Dick Ebersol: A lifetime in television An Ebersol moment: Ali and the ’96 flame Assessment of today’s talent on TV Ebersol's fashion files Ebersol stands by critique of Conan Ebersol discusses his final day at NBC No regrets following heart attack scare Lifetime Achievement: Dick Ebersol After changes, Ebersol assesses rivals Last-ditch effort to keep Madden in the NBC game
Upcoming Conferences and Events
SBJ/March 20 - 26, 2006/Forty Under 40
Published March 20, 2006
MAJOR LEAGUE BASEBALL ADVANCED MEDIA
By Eric Fisher
• Age: 38
• Title: Executive vice president, business
• Company: Major League Baseball Advanced Media
• Education: B.S., journalism, Boston University, 1989; J.D., University of Virginia, 1993
• Family: Wife, Ellen; children Delaney, 5, and Henry, 3
• Career: Ran the Goodwill Games Ambassador Tour for Turner Broadcasting from 1989-1990; worked as an entertainment intellectual property litigation attorney and new media transactional attorney from 1993-1999; was a business development executive with RealNetworks from 1999-2003; hired by MLBAM in 2003.
• Last vacation: Family cabin on Lake Pend Oreille in Northern Idaho
• Last book read: “Goodnight Moon,” to my kids every night I am home
• Greatest disappointment: Not being able to find time to secure my private pilot’s license
• Fantasy job: Someday starting a magazine
• Executive most admired: Howard Schultz
• Business advice: You cannot direct the wind, but you can adjust the sails.
For an executive so deeply immersed in the dizzying business of digital media, George Kliavkoff lives a very old-school, bicoastal lifestyle.
Kliavkoff, MLB Advanced Media's executive vice president for business, keeps his primary office at the company's Manhattan headquarters. But he calls Seattle home, where he lives with his two children and wife, Ellen, who oversees training and development for the Bill & Melinda Gates Foundation.
"I found my dream job and she found hers, and we're making it work," Kliavkoff said. "But I've gotten very, very familiar with Continental Airlines."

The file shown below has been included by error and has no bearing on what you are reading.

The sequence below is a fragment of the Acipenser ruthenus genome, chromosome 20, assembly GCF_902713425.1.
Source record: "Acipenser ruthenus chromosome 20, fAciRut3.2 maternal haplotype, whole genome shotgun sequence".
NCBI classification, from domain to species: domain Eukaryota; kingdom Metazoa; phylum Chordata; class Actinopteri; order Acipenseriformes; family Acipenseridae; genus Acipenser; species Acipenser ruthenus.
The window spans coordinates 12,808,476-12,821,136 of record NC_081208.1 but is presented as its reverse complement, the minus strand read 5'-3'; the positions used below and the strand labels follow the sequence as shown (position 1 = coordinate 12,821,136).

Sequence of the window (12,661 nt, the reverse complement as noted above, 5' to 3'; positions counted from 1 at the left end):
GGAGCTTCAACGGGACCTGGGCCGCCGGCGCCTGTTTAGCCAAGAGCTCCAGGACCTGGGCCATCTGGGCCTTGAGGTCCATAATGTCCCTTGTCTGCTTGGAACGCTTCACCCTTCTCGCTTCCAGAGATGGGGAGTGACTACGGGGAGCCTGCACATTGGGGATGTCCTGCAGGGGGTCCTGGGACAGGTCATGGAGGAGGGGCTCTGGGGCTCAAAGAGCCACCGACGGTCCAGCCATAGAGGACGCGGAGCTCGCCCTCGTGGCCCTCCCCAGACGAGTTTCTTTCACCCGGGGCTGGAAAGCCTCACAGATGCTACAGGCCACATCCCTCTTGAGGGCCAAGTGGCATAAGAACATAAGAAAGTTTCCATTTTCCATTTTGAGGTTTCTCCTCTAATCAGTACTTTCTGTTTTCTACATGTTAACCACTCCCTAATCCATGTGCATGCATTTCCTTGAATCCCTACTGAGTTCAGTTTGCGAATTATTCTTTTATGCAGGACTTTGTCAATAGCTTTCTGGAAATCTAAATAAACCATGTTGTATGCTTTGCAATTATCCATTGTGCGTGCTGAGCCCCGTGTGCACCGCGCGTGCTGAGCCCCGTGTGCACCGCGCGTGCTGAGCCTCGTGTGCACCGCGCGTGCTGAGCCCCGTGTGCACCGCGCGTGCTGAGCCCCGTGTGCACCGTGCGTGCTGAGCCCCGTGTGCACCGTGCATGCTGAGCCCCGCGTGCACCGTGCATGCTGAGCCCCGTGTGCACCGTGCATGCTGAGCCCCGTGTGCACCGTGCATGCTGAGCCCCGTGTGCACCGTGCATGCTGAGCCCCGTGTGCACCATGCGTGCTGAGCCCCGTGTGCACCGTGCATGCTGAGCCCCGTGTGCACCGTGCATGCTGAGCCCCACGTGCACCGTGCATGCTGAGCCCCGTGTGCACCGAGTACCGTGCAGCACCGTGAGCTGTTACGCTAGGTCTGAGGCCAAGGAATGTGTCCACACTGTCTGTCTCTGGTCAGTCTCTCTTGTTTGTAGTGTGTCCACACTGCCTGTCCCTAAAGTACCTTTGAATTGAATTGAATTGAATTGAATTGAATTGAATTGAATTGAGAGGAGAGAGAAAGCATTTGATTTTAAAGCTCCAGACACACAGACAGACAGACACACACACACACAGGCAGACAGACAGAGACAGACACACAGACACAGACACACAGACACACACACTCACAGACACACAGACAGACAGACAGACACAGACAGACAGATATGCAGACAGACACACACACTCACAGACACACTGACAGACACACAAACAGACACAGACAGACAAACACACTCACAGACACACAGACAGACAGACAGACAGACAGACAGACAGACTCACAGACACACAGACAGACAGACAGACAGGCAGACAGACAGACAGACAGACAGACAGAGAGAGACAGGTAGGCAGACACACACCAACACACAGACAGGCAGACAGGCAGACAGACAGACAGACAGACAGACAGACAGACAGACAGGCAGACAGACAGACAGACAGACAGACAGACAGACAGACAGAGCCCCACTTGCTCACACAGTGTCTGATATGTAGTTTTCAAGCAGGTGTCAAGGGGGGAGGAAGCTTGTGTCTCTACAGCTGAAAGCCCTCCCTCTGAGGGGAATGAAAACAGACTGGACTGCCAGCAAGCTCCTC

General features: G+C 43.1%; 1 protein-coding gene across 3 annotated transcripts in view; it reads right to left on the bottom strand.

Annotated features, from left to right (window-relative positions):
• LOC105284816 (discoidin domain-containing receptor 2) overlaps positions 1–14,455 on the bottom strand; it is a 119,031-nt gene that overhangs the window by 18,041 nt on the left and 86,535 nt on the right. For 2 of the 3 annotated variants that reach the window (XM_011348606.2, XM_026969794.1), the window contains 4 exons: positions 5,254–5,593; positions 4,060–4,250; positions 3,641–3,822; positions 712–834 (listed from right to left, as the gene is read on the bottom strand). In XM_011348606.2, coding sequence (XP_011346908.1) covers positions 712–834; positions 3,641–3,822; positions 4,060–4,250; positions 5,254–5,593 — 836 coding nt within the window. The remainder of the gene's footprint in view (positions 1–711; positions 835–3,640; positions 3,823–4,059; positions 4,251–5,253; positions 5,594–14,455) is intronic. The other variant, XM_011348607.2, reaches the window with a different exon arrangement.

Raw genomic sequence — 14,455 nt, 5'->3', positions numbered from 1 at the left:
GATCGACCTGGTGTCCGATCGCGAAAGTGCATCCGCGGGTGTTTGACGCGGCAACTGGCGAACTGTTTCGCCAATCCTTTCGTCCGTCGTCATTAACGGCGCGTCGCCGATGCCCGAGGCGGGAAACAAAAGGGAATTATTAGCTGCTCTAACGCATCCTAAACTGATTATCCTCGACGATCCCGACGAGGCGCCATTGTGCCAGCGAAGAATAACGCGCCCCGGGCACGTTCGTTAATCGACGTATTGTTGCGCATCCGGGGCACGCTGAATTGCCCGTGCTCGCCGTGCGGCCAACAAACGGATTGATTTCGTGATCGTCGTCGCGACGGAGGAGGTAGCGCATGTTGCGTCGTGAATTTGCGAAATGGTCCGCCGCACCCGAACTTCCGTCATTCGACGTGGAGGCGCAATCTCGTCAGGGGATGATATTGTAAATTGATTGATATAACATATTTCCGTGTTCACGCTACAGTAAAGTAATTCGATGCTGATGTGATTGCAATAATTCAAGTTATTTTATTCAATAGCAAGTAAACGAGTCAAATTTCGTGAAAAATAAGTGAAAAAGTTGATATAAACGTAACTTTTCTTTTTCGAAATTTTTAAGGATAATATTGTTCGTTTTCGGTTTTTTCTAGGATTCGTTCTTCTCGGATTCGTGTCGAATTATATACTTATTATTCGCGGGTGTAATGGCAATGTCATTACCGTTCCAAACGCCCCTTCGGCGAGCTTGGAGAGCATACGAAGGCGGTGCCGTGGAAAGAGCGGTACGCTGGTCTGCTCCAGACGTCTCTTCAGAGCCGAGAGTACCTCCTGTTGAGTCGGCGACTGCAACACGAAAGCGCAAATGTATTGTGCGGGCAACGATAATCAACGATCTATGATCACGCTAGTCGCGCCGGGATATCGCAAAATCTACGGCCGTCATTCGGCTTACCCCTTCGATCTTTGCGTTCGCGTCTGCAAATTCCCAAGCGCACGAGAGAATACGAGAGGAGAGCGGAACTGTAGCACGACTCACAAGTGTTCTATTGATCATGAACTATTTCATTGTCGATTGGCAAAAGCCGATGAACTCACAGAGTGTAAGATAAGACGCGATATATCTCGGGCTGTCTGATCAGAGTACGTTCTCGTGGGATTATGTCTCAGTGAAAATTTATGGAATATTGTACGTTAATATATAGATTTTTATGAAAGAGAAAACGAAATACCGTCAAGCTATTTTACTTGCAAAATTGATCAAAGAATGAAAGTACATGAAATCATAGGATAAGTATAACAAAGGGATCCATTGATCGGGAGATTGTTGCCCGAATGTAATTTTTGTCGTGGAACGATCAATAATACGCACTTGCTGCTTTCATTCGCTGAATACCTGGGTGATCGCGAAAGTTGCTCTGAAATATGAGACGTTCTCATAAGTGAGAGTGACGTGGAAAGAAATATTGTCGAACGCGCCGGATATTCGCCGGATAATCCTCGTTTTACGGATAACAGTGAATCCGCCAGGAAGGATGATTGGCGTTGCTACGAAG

Kliavkoff divides his time between New York, Seattle and traveling to MLBAM clients and partners in roughly equal chunks. But wherever he's hanging his hat on a particular day, Kliavkoff is standing on the front lines of one of the most rapid and striking developments of the young history of digital sports properties.
While not as much of a household name as his hard-charging boss, Bob Bowman, Kliavkoff has played a critical role in MLBAM's massive success, one that hit dizzying heights in 2005. In just the first quarter of last year, MLBAM purchased Tickets.com and struck major interactive media rights deals with the MLB Players Association and Minor League Baseball.
Kliavkoff's primary role is to license and monetize that quickly expanding warehouse of content. And in the course of just the past year, he completely overhauled the company's fantasy licensing structure, substantially bulked up the level of video games available both through MLB.com and wireless service providers, and deepened MLB.com's treasure trove of live and archived video content that has each of the other major sports leagues playing catch-up.
The net result is anticipated top-line revenue of about $300 million for MLBAM in 2006. In part because of Kliavkoff's rainmaking, MLBAM has moved from a $120 million initial investment from MLB team owners to the subject of inquiries of an initial public offering that could generate more than $2 billion.
"This is a good network we have," Kliav-koff said of MLBAM's separate existence from the rest of MLB's business operations, a division that continues to create many internal and external issues. "We've done everything, I think, sooner, been more aggressive, and done much better maximizing the full value of our assets. As far as interactive content for a major sports league, we're completely charting new territory. It's an exciting time to be here."
Kliavkoff worked in business development for RealNetworks in Seattle before joining MLBAM in 2003, a post in which he sat across the negotiating table from Bowman to do an interactive content deal. Bowman liked him so much he recruited him for his upstart operation.
"George is a really friendly, social guy … and that naturally leads to business opportunities," said Kenny Gersh, CBS SportsLine.com vice president of business development. "George has a different negotiating style than [Bowman], but it complements what Bob does really well."